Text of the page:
Pope Francis has blasted employers who do not provide health care as bloodsucking leeches and he also took aim at the popular “theology of prosperity” in a pointed sermon on the dangers of wealth.
Although King should rightly be lifted up as a hero of nonviolence and deeply Christian minister, we need to be reminded of King's radical legacy. King harshly criticized white people who failed to support black leadership. And particuarly toward the end of his life, King began to speak out about economic injustice and militarism, decrying the ills of capitalism and the Vietnam War.
As you remember today a leader who was murdered for his political beliefs, take a moment to reflect on these nine quotes:
Black Friday sales have been advertised for weeks now it seems. Doorstoppers, insane discounts, buy 1-get 1 free, and other mega sales are coming at us whether we want them to or not. Some stores are opening before the crack of dawn on Friday morning and others are not even closing from Thursday morning to Friday evening. The pressure to shop and spend is pretty intense. My social media feeds are equally filled with people excited about shopping and those who are pledging not to shop at any stores that have chosen to open on Thanksgiving Day. The debate is pretty intense at times. There are major opinions on both sides.
I have both shoppers and non-shoppers in my family. My mother and my brother-in-law are two of the shoppers. They love to shop and I mean that they LOVE to shop. They are professional level shoppers. They relish racking up major deals on Christmas gifts. So on more than one occasion I have watched them spend Thanksgiving evening planning their shopping run for Black Friday. They get out maps and sale flyers to plan their early morning excursion to make the most of the sales and the most of their time.
Capitalism has been overdone, increasing wealth and power in the pockets of only a few. At the same time, poverty has been growing. Is that moral? Is that “do unto others?”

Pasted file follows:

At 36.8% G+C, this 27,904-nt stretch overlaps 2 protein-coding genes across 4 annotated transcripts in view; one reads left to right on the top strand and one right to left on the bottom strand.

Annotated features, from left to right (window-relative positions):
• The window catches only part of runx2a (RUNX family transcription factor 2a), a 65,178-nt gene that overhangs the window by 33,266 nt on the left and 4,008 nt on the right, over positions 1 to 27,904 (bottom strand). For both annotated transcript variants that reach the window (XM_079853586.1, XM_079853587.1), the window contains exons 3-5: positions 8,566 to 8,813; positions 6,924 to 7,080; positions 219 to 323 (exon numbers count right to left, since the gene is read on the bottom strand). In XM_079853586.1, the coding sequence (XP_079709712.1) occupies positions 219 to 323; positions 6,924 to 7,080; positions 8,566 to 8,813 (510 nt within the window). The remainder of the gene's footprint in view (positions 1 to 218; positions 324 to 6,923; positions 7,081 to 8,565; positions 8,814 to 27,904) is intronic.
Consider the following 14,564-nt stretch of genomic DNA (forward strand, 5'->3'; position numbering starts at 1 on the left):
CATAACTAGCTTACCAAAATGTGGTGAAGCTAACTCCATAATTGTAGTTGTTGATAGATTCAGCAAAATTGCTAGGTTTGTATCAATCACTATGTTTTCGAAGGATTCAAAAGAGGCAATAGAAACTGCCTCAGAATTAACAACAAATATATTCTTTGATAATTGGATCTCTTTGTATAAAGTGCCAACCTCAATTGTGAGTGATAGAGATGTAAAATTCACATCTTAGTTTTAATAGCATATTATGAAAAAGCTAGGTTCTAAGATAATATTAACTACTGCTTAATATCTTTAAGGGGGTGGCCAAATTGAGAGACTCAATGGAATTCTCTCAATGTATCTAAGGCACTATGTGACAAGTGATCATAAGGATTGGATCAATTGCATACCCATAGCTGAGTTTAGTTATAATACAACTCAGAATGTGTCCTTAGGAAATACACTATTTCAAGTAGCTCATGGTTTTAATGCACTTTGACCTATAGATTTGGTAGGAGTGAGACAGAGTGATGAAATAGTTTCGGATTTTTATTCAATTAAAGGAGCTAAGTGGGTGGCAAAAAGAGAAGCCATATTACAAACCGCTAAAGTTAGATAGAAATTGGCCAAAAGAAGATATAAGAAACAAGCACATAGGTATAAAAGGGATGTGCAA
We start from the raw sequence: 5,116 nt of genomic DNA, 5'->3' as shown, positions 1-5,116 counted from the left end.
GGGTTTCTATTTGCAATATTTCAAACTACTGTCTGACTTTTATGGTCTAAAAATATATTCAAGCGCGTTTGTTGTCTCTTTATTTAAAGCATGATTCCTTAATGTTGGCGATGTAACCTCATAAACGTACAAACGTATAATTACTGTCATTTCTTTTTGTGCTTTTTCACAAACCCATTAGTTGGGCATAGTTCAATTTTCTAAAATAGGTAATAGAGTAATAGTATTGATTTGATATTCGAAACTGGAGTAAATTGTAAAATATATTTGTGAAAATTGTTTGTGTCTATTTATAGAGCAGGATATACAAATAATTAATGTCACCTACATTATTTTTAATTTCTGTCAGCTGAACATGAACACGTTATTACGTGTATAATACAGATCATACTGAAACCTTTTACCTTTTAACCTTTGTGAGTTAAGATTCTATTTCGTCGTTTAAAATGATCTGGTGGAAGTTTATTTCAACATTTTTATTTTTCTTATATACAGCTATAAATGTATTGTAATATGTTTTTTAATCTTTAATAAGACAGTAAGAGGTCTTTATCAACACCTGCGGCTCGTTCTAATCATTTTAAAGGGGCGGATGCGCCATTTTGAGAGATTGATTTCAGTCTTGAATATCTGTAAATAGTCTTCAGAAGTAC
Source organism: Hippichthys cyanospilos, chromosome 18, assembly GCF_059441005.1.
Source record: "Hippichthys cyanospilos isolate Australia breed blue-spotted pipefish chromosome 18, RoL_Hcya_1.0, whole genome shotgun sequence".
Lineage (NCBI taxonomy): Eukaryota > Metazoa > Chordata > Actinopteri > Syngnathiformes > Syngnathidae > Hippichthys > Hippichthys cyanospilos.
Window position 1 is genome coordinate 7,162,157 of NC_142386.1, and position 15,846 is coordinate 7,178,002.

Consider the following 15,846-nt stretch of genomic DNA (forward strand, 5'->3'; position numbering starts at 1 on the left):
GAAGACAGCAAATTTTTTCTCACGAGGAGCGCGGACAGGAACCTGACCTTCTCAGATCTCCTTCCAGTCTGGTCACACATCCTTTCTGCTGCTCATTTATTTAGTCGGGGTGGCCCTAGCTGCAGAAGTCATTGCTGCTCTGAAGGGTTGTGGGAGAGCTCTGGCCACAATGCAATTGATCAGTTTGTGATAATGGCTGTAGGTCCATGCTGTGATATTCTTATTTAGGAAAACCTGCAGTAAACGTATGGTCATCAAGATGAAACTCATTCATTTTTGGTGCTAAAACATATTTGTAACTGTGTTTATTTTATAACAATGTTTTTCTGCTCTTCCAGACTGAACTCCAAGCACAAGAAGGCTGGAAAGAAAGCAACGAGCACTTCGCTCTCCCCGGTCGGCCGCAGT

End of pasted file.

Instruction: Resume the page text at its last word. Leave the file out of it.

The cry we hear so much is that capitalism’s free markets lead to a free society. That has not been the result for people on the lower poverty rungs.
When Jesus called the first disciples, he totally disrupted their economic lives. Simon and Andrew, James and John were working for their family business, as they were raised to do. Their fathers were fisherman, just like their fathers’ fathers, stretching back beyond memory. Fishing was a way to make money, but it was also much more than that. The family business provided a sense of place, of meaning. It was a social order that allowed each member of the family to know exactly where they fit.
Only when we understand this can we begin to grasp the radical nature of Jesus’ invitation to his first followers and friends: Follow me, and I will make you fish for people. Jesus offered an entirely different economic and social order. His was an invitation without safety nets, justifications, or guarantees. The first disciples immediately abandoned their nets, their livelihood, the whole social order that gave them a place to stand. They left everything, even their own worldview, to follow Jesus.
Pope Francis has called “unbridled capitalism” the “dung of the devil” and criticized it for doing little to help the poor.
GWEN IFILL: Pope Francis’ upcoming visit to the U.S. next week is generating huge interest and expectation.
Part of that excitement is rooted in the different tone the pope has taken on a number of issues, from marriage to the role of women in the church. But he has also issued a tough critique of capitalism and called for more action on climate change.
We kick off our coverage of the pope’s trip, which will continue all next week, with a look at those issues from our economics correspondent Paul Solman.
The Rev. Martin Schlag is a trained economist as well as a Catholic moral theologian, and when he first read some of Pope Francis’ powerful critiques of the current free market system he had the same thought a lot of Americans did: “Just horrible.”
But at a meeting on May 11 at the Harvard Club, Schlag, an Austrian-born priest who teaches economics at an Opus Dei-run university in Rome, reassured a group of Catholics, many from the world of business and finance, that Francis’ views on capitalism aren’t actually as bad as he feared.